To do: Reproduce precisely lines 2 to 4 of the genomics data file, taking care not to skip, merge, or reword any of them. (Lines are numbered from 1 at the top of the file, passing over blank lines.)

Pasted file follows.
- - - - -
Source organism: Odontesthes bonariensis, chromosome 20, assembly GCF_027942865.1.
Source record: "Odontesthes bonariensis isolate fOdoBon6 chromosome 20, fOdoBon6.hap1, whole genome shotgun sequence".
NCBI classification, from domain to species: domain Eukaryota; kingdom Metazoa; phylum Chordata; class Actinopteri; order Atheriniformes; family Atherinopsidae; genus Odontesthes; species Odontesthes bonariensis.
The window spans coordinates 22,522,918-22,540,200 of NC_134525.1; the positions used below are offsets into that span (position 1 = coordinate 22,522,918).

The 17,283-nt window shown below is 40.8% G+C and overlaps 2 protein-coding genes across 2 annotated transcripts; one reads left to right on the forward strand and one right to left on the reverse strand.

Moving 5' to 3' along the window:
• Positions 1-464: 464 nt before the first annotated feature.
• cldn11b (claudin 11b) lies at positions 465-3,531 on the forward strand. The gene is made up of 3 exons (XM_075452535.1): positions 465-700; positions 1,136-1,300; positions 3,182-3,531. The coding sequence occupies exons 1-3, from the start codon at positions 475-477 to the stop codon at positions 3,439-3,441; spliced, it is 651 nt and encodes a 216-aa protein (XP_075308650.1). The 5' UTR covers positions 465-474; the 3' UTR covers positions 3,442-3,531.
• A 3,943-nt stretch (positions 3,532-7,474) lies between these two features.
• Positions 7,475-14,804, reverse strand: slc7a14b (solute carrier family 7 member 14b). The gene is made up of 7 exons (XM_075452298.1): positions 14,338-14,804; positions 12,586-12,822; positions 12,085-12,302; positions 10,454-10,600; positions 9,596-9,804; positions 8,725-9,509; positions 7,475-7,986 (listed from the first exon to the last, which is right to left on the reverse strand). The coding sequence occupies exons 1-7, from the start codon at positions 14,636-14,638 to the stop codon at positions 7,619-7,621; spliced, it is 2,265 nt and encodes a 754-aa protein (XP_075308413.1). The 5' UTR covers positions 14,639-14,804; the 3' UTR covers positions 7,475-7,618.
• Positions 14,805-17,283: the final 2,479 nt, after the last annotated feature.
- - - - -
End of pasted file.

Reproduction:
Source record: "Odontesthes bonariensis isolate fOdoBon6 chromosome 20, fOdoBon6.hap1, whole genome shotgun sequence".
NCBI classification, from domain to species: domain Eukaryota; kingdom Metazoa; phylum Chordata; class Actinopteri; order Atheriniformes; family Atherinopsidae; genus Odontesthes; species Odontesthes bonariensis.
The window spans coordinates 22,522,918-22,540,200 of NC_134525.1; the positions used below are offsets into that span (position 1 = coordinate 22,522,918).